•5. a particular conception or view of something to be done or of the method of doing it; a system of rules or principles: conflicting
theories of how children best learn to read.

Choose at least one key theory that relates to the material you are looking at...
Examples of theories often used by students:
•Psychological- S.Freud; C.Jung; J.Lacan; L.Mulvey etc.
•Communication theory- J.Fiske, etc.
•Postcolonialism- Spivak, Said, Bhabha etc.
•Social History of Art- T.J.Clarke, J.Berger etc.
•Marxism / Post-Marxism- Frankfurt School
•Gender Studies / Feminist- G.Pollock; L.Nochlin

action research
Choose the Theories and Methods most appropriate to your subject
one_methods, two_theory, three_application
1. Make decisions about how to collect and order  information
2. Choose a relevant theoretical stand point
3. Apply these to your study
4. Explicitly outline this in the introduction. Address suggested failings in the conclusion.

dictionary definition
from the Greek word Kreinein, meaning to separate or to choose
Reasoned Thinking
‘Stepping away’ and using evidence and logic to come to your conclusions 

finding ways to disprove hypothesis and left with 'truth' being critical, the opposite of being emotive or suggestive informed body of
research with a critical approach

some perspectives that you might adopt or consider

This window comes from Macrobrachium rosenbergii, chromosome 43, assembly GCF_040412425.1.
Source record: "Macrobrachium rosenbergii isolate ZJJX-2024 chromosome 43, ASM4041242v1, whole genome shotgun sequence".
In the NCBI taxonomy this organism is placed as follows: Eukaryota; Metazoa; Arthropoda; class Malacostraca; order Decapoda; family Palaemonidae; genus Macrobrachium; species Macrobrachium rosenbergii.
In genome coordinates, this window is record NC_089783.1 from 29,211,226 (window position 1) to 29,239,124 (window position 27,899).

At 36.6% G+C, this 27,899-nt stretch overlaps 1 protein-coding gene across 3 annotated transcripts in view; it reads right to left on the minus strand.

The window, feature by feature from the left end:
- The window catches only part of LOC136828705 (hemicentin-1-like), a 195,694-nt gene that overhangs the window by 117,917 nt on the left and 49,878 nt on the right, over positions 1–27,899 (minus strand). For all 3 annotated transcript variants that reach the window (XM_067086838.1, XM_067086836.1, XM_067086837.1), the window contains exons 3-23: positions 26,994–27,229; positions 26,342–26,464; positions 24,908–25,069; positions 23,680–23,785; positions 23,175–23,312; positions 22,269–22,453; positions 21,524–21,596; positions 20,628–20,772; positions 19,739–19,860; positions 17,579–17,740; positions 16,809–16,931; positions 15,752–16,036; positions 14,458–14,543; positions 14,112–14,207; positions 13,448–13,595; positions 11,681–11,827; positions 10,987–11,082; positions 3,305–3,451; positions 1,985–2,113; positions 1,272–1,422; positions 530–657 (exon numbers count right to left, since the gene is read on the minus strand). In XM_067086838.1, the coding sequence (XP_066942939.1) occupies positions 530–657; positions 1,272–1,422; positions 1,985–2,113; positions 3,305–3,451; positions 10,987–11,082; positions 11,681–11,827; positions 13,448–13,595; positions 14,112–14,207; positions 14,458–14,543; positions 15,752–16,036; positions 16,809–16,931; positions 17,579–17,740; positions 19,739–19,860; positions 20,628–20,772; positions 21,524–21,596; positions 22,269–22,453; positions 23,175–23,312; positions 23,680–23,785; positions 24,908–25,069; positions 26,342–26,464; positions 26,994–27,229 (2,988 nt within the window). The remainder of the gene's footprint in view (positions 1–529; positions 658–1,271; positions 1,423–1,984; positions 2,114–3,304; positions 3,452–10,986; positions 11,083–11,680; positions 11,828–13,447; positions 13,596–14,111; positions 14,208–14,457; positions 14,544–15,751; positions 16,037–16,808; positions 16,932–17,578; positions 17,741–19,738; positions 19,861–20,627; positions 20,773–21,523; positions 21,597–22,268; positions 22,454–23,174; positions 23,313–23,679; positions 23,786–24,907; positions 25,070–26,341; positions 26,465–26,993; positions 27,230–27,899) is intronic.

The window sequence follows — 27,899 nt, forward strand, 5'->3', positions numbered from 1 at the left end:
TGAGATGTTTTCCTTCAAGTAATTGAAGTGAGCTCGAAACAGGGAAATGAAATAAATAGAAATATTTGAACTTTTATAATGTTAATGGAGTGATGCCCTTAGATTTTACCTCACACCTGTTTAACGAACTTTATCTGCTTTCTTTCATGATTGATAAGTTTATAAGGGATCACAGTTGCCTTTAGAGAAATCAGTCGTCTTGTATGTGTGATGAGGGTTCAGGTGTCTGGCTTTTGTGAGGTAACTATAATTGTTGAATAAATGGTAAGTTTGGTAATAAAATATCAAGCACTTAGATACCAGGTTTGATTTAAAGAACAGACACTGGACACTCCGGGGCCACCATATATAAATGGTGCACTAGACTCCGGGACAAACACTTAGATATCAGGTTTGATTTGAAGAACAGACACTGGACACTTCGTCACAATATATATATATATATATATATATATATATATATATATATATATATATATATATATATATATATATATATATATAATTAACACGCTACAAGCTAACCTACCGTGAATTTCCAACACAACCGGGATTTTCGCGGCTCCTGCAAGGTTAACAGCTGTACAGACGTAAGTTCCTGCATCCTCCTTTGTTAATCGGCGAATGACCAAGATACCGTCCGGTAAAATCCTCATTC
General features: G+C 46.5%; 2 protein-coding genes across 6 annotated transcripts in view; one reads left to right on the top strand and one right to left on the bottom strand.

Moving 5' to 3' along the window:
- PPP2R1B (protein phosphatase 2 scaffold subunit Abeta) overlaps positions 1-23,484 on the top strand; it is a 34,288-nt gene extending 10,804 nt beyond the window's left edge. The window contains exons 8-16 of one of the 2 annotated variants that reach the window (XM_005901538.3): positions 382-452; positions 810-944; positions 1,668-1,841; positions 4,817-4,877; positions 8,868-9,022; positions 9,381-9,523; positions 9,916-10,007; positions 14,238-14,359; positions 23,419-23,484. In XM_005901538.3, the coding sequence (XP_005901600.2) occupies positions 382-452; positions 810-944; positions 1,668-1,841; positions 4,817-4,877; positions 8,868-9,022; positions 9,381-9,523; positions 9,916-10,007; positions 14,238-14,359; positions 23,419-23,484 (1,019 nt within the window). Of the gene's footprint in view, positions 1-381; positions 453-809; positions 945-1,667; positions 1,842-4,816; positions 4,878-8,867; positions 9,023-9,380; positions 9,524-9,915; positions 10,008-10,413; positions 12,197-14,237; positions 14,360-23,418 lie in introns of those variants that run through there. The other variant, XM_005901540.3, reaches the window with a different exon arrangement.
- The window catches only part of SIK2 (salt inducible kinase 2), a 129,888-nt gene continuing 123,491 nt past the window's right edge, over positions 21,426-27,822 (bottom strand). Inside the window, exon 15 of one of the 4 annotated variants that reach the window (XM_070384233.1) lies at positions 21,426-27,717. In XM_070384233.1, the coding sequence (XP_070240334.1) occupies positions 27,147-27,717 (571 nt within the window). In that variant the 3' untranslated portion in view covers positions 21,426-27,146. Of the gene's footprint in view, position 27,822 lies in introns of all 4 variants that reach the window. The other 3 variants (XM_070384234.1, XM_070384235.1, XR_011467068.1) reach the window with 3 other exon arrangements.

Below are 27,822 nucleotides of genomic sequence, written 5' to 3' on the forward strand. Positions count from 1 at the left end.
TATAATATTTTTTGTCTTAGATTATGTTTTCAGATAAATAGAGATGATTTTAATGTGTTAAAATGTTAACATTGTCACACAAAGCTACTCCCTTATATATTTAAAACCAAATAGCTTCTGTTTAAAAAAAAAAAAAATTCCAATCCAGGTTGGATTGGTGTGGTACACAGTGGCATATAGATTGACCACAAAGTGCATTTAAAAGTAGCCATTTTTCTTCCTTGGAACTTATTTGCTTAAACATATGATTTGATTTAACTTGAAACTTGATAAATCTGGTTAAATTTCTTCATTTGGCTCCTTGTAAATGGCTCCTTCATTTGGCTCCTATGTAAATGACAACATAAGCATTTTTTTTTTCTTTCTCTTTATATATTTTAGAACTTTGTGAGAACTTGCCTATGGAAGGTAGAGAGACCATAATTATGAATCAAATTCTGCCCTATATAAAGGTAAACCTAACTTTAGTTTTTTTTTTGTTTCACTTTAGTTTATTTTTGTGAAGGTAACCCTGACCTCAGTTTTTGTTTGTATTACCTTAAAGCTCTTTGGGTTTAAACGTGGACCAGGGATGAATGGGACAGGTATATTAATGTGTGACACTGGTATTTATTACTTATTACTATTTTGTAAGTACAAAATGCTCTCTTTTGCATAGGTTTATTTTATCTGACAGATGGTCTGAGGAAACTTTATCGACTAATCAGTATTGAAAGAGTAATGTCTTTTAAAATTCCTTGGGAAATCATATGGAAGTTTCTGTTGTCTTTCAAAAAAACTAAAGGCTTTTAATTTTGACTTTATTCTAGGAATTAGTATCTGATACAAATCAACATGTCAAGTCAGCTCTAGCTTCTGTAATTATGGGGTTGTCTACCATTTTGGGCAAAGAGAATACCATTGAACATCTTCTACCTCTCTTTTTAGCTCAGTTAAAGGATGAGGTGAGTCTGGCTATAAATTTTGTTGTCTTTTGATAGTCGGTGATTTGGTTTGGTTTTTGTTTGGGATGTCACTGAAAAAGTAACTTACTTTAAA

say something with conviction and bias and back it up with loads of research, if you don't agree with something then don't
pay 'lip service' to something you think is wrong...make everything clear in the methodology different approaches lead to 
different results.

Where was the author/artist/designer/photographer situated?
Try to consider different points of view...where the creator was coming from intellectually; emotionally; philosophically,
being critical is about interrogating the sources that you're using.  
where are you coming from, you're particular take on things
where am I coming from? How is my choice of topic influenced by my emotions; aspirations; context?

context is everything

Consider the influence of one or more of the following:
the time; place; society; politics; economics; technology; philosophy; scientific thought.... 
everything you look at, case studies of whatever- how does the time and place affect its meaning how did political issues affect this...
changes/development in do they all relate or inform what you're looking at, what and why was the designer making?
how does this relate to other stuff going on?
critical analysis